In November 2008, an unidentified body of a female mountain hiker was found in Mount Merbabu National Park, Central Java, who allegedly died from tiger attack. Villagers who discovered the body have also claimed some tiger sightings in the vicinity.
Another alleged sighting occurred in Magetan Regency, East Java, in January 2009. Some villagers claimed to have seen a tigress with two cubs wandering near a village adjacent to Lawu Mountain. This news triggered mass panic. Local authorities found several fresh tracks in the location. However, by that time, those animals had already vanished.
Following the October 2010 eruption of Mount Merapi, two Indonesian villagers have claimed sightings of a big cat paw print in the residual ash, which sparked rumours of a tiger or leopard was roaming abandoned farms in search for food. Personnel of the nearby national park did not think it was likely that this paw print was a tiger's.
- Seidensticker, J. (1987). Bearing Witness: Observations on the Extinction of Panthera tigris balica and Panthera tigris sondaica. Pages 1–8 in: Tilson, R. L., Seal, U. S. (eds.) Tigers of the World: the biology, biopolitics, management, and conservation of an endangered species. Noyes Publications, New Jersey.
- Jackson, P., Nowell, K. (2008). "Panthera tigris ssp. sondaica". IUCN Red List of Threatened Species. Version 2012.2. International Union for Conservation of Nature.
- Mazák, J. H., Groves, C. P. (2006). A taxonomic revision of the tigers (Panthera tigris). Mammalian Biology 71 (5): 268–287.
- Seidensticker, J. (1986). Large Carnivores and the Consequences of Habitat Insularization: Ecology and Conservation of Tigers in Indonesia and Bangladesh. Pages 1−42 in: Miller, S.D., Everett, D.D. (eds.) Cats of the world: biology, conservation and management. National Wildlife Federation, Washington DC.
- Treep, L. (1973). On the Tiger in Indonesia (with special reference to its status and conservation). Report no. 164, Department of Nature Conservation and Nature Management, Wageningen, The Netherlands.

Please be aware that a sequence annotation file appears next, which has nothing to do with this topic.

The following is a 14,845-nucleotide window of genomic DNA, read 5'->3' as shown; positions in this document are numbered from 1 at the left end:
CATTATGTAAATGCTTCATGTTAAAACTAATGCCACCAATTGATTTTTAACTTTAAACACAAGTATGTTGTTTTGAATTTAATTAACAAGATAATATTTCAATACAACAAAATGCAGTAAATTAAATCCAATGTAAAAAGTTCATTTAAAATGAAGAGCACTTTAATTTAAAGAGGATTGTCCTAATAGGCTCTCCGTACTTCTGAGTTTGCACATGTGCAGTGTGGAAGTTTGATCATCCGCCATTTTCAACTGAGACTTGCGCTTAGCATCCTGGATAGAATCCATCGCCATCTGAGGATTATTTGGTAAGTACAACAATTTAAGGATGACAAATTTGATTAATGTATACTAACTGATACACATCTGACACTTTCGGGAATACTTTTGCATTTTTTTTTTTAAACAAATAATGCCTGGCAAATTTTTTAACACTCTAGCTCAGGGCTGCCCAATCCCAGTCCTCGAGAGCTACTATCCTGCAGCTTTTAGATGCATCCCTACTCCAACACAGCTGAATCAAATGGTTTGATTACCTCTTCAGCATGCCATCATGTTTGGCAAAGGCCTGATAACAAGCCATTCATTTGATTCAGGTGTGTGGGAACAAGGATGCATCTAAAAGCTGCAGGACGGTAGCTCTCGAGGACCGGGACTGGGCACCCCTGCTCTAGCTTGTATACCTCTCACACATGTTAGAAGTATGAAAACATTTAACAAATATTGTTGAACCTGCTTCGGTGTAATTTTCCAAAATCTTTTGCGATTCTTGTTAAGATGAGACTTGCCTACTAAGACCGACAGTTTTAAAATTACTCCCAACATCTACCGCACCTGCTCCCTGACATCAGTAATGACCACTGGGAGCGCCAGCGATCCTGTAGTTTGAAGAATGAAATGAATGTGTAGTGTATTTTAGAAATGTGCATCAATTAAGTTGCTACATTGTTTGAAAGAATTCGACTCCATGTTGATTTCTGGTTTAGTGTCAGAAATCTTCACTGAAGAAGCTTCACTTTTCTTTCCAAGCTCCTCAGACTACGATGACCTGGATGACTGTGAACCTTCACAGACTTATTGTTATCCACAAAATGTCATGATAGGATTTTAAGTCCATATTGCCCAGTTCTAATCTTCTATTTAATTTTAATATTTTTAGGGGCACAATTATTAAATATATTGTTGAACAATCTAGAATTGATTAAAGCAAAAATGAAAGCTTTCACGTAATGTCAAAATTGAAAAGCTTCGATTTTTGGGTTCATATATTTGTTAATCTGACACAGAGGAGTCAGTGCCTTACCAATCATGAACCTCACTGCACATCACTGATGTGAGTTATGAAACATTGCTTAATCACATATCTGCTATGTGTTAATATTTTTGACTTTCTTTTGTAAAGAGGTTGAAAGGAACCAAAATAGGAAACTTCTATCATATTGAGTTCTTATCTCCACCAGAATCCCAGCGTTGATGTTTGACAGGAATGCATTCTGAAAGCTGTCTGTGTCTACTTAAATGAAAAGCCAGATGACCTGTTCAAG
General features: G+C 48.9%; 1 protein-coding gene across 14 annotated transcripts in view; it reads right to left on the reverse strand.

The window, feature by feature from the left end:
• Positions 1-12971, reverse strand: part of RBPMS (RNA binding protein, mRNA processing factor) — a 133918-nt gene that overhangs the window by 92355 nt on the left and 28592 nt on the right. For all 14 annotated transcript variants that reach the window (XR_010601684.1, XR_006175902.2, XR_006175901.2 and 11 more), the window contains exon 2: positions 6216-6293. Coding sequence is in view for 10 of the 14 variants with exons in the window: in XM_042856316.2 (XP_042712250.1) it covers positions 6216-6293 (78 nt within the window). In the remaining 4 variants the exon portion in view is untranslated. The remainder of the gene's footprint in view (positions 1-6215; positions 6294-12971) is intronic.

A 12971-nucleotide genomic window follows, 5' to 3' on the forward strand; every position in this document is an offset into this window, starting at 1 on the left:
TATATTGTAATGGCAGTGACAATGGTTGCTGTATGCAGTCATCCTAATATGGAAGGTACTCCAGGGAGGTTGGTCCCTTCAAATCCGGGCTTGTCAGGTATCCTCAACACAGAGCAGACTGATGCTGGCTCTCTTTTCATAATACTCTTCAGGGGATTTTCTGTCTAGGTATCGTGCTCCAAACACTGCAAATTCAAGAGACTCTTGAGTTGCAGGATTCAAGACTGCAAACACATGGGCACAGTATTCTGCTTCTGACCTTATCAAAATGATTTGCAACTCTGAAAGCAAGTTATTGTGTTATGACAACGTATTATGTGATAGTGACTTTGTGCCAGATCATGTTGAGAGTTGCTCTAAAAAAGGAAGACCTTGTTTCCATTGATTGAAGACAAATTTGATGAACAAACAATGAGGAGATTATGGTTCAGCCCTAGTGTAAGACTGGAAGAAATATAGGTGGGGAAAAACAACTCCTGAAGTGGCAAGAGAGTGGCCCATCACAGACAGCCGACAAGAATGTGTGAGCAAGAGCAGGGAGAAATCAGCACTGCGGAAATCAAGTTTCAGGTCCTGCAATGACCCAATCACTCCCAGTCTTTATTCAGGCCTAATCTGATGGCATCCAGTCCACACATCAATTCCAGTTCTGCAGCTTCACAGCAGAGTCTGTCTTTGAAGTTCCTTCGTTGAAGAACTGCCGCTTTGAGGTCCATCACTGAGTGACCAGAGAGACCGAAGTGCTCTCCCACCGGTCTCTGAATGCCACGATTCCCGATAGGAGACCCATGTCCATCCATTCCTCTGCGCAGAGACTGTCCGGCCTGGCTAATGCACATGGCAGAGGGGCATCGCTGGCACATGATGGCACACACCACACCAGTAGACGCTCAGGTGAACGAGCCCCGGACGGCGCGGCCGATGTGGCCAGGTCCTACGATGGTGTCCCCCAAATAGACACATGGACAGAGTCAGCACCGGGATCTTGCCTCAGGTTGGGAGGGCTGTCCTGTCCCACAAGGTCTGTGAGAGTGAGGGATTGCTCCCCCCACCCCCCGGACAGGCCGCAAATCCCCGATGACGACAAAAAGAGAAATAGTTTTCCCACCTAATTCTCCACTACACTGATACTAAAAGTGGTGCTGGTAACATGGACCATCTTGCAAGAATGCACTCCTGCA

- Seidensticker, J., Suyono, I. (1980) The Javan Tiger and the Meri-Betiri Reserve, a plan for management. International Union for the Conservation of Nature and Natural Resources, Gland. 167 pp.
- Istiadi, Y., Panekenan, N., Priatna, D., Novendri, Y., Mathys, A., Mathys, Y. (1991) Untersuchung über die Carnivoren des Gunung Halimun Naturschutzgebietes. Zoologische Gesellschaft für Arten- und Populationsschutz e.V. Mitteilungen 7 (2): 3–5.
- Rafiastanto, A. (1994) Camera trapping survey of Javan tiger and other wild animals in Meru Betiri National Park. WWF-IP Project ID 0084-02
- Jackson, P., Kemf, E. (1994). Wanted alive! Tigers in the wild: 1994 WWF species status report. WWF Gland.
- Tilson, R. (1999) Sumatran Tiger Project Report No. 17 & 18: July − December 1999 Grant number 1998-0093-059. Indonesian Sumatran Tiger Steering Committee, Jakarta.
- Breining, G. (2002) What's Our Zoo Got to Do With It? Minnesota Conservation Volunteer.
- Bambang M. (2002). In search of 'extinct' Javan tiger. The Jakarta Post, October 30, 2002.
- DetikNews Nov 17, 2008: Pendaki Wanita Tewas di Gunung Merbabu, Diduga Diterkam Harimau
- JawaPos 24 Januari 2009: Harimau Teror Warga Ringin Agung
- The Sydney Morning Herald (2010) Tiger rumours swirl below Indon volcano The Sydney Morning Herald, 2 November 2010.